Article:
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An example with an oneshot service on systemd. #systemd #systemd.service #oneshot


Services declared as oneshot are expected to take some action and exit immediatelly (thus, they are not really services, no running processes remain). A common pattern for these type of service is to be defined by a setup and a teardown action.

Let's create a example foo service that when started creates a file, and when stopped it deletes it.

Define setup/teardown actions

Create executable file /opt/foo/

echo "Setting up foo ..."
touch /tmp/foo-activated

Create executable file /opt/foo/

echo "Tearing down foo ..."
if [ -f /tmp/foo-activated ]; then
    rm /tmp/foo-activated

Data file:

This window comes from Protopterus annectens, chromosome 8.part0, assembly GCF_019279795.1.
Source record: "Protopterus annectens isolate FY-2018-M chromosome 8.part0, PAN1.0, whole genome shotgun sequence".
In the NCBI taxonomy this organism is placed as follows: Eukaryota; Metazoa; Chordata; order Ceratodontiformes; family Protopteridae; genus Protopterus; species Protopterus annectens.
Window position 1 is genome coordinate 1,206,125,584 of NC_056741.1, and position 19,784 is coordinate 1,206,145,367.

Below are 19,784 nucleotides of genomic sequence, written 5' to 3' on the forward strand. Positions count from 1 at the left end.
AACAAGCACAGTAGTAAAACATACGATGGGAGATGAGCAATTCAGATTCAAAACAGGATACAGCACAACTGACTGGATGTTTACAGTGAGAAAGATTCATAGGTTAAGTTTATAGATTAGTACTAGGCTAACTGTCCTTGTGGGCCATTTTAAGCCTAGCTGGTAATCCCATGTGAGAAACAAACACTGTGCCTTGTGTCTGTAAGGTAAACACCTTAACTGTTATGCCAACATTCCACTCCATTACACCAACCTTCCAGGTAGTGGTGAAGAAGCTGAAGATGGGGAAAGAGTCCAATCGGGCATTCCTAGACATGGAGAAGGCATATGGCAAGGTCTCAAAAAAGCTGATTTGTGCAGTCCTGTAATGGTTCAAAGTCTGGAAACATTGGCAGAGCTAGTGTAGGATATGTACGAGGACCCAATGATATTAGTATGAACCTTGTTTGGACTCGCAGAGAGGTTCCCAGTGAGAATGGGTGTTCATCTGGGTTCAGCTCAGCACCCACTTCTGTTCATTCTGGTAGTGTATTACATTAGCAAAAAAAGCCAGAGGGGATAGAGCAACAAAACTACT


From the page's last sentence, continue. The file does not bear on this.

echo "Doesnt seem to be up: Skipping ..."

Define the service unit

Now, we define the systemd unit file as /etc/systemd/system/foo.service. Note that we must specify RemainAfterExit=true so that systemd considers the service as active after the setup action is successfully finished.

Description=Setup foo



Reload the systemd daemon and start the service as normally (systemctl start foo.service). Check the status to verify that the correct actions are taking place.

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